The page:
by this definition notice that the map exp does not have any ramification points hence no branch values, but there is the point z = zero which is not a value at all, and it must be considered analogous to a branch point. i.e. before defining an inverse one removes all points which have no preImages (non values) as well as those which have too few (branch values).

in general, one looks at a (proper) map X-->Y, and excludes all branch values, so then one has a topological covering space, and one can then ask for local inverses to the restricted map, i.e. restricted to sets where it is injective. From Y, one excludes non values and branch values, then looks for a (right) inverse.

A branch cut, is usually a curve which contains all branch points and whose complement is connected and simply connected, so that there does exist an inverse on this complement. E.g. the non negative x-axis in the complex plane is such a curve for exp, and there do exist many inverses of the exp map on its complement. For your last example, you could take any infinite ray containing both square roots of i+1. on the complement of this set there are 4 choices of inverses, i.e. of values of w.

to sum up, the way to picture a multivalued function w(z) is to look at its graph {(z,w): w = w(z)}, and at the projections from the graph to the two factor spaces, i.e. the z and w axes, and examine where the number of inverse images of the projections goes down. the good set (complement of the branch points) is the set where all points have the same number of inverse images.

Explicit inverses are not so easy to find. Even for simple polynomials the inverse will usually be a power series, but such series do exist at least on any disc contained in the complement of the set of non values and branch values. E.g. there are series for square roots and 4th roots of z^2+1 and z^2-i-1, for z near zero.
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  • #6
Don't you also use branches to turn multi-functions into functions?
  • #7
yes if you mean branch cuts, i.e. the full inverse of a non injective function f is a multi valued function. the partial inverse of an injective restriction of f is a single valued function. such single valued functions can be found over sets which lie in the complement of appropriately chosen branch cuts. such a single valued partial inverse is also confusingly called a "branch" of the inverse.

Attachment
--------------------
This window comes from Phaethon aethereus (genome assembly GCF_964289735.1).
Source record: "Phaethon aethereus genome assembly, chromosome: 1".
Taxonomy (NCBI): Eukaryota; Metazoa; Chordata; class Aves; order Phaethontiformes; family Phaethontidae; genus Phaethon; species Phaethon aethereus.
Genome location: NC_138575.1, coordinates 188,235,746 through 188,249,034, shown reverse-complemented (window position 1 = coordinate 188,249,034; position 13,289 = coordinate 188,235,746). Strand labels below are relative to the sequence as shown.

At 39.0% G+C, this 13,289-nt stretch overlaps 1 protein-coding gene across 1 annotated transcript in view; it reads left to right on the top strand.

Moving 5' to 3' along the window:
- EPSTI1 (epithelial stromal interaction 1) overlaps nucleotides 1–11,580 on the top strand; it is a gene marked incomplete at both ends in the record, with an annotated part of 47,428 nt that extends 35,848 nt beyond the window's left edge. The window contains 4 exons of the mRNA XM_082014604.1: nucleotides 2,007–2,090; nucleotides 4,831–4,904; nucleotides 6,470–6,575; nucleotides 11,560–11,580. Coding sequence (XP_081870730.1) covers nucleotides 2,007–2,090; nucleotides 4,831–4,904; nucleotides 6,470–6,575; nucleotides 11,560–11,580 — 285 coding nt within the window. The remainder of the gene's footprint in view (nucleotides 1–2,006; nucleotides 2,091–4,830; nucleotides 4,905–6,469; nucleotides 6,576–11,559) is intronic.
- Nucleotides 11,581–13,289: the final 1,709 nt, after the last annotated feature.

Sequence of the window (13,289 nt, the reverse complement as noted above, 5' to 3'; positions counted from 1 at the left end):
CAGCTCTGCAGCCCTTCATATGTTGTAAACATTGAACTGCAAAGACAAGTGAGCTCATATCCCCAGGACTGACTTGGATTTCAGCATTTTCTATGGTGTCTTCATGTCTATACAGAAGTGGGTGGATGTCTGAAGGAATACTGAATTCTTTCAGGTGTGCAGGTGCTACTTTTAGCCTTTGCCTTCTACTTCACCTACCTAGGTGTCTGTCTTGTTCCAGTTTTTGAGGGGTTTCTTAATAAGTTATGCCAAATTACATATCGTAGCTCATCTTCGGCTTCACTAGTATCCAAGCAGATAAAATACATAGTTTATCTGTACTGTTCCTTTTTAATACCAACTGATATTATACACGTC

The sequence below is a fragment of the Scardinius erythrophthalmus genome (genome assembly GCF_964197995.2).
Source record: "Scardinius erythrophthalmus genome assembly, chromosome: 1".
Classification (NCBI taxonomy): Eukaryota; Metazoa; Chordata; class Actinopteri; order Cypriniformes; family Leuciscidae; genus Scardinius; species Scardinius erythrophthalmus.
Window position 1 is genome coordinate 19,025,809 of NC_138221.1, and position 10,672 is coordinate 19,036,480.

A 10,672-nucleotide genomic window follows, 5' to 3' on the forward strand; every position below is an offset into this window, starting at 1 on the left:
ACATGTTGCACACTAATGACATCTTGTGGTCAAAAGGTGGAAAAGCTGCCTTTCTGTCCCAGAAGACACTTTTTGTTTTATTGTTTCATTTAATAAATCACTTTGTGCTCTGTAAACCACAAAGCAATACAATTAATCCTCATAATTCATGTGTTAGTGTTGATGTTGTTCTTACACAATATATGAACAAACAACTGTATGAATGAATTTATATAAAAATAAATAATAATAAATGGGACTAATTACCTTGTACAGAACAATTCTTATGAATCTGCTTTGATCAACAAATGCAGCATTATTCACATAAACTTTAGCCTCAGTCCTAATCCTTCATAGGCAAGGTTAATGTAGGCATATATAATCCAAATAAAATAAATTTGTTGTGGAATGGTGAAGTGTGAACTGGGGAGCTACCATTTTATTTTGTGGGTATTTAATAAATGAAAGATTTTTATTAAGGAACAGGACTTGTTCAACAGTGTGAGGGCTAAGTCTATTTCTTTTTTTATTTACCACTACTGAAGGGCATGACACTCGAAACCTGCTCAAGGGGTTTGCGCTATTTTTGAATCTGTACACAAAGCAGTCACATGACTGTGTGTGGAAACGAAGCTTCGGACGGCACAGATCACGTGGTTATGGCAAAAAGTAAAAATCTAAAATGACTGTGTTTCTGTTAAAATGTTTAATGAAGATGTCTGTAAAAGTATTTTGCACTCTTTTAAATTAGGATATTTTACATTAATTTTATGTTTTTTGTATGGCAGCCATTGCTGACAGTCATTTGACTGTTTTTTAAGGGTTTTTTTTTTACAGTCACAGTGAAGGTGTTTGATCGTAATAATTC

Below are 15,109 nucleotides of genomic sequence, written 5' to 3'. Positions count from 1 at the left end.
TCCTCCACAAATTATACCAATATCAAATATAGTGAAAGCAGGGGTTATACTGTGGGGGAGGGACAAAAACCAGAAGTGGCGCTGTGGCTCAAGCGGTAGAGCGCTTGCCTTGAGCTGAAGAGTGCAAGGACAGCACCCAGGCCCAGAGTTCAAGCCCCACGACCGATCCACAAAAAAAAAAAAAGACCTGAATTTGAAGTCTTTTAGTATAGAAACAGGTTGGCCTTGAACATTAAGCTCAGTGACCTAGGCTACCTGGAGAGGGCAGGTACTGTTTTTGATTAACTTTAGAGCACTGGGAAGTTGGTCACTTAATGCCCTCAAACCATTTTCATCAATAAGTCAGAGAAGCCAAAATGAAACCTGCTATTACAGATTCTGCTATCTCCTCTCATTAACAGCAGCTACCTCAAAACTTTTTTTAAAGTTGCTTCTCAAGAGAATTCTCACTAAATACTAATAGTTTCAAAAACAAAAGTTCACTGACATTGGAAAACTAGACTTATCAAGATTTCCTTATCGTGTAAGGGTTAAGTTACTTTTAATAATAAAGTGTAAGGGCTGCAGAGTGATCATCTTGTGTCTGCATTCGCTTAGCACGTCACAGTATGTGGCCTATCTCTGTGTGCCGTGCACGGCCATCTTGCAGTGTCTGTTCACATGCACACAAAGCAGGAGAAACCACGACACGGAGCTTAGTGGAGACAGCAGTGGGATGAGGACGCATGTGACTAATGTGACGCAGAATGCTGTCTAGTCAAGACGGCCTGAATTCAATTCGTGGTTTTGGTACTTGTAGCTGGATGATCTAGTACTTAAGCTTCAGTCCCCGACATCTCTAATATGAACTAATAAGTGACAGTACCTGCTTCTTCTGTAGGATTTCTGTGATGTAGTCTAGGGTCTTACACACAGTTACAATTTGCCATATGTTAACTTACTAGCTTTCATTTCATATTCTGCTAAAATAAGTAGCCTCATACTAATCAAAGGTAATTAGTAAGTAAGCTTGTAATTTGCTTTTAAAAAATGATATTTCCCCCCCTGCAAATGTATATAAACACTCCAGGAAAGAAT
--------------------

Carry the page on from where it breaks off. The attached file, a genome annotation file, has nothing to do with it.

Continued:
But as to "branches" in the sense of branch points, - their role in turning multi functions into functions is that they should be avoided. i.e. to turn sort(z) into a function one avoids the branch point z = 0, by choosing a branch cut that includes z=0 and renders the plane simply connected when it is removed.

so the word branch has at least three different meanings: 1) (branch point) a point where a function has fewer than the usual number of inverse images, 2) (branch cut) a cut that eliminates such points, and 3) (single valued branch) a single valued inverse defined on the complement of such a cut. very confusing.
  • #8
iAlexN said:
f(z)_a = (z^2+1)^\frac{1}{2} or
f(z)_b = log(z-1)
1. I think, this is not correct notation. If you denote your function with [itex]f_{\mathrm a}[/itex] and [itex]f_{\mathrm b}[/itex], then, the correct call of these function with argument [itex]z[/itex] should have forms [itex]f_{\mathrm a}(z)[/itex] and [itex]f_{\mathrm b}(z)[/itex], but not [itex]f(z)_a[/itex] nor [itex]f(z)_b[/itex].

2. Now I have similar problem. I deal with polynomial [itex]T(z)=z+z^3+qz^4[/itex] where [itex]q[/itex] is positive parameter. It happens to be not so easy to construct function [itex]T^{-1}[/itex] with cuts along the lines I choose. Well, I have constructed one example for [itex]q=1[/itex], the complex map is at
but I dislike the way I do it. I believe, the same can be done in a more civilised mode. I should appreciate any hint on this.
  • #9
WWGD said:
Don't you also use branches to turn multi-functions into functions?

Also one can turn a multi-valued function on the complex plane into a single value function on its Riemann surface.
  • #10
I've done a lot of work with multi-valued functions and in my humble opinion there is no better way to cultivate a basic (non-Riemann surface) intuitive understanding of branches, branch-cuts, and branch-points by simply plotting the imaginary and real components of some simple algebraic functions and working with their multi-valued surfaces. Here's one I've done some work with:

##\displaystyle\int_C z^{1/3}(1-z)^{1/2} dz##

Now plot it, integrate it, tear it apart, cut it, paste it, and excise the (analytically-continuous) branching geometry around the (3) singular points. Do that for a few weeks and I guarantee you'll come to a good understanding of branch-points and branch-cuts.

Edit: Oh wait, I'm sorry, I mean do this one first:

##\displaystyle\int_C z^{1/2}dz##

and then maybe a few more a little more complicated than that, then do that other one. Here's the analytically-continuous real surface of the square-root function:
real surface of square root.jpg
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  • #11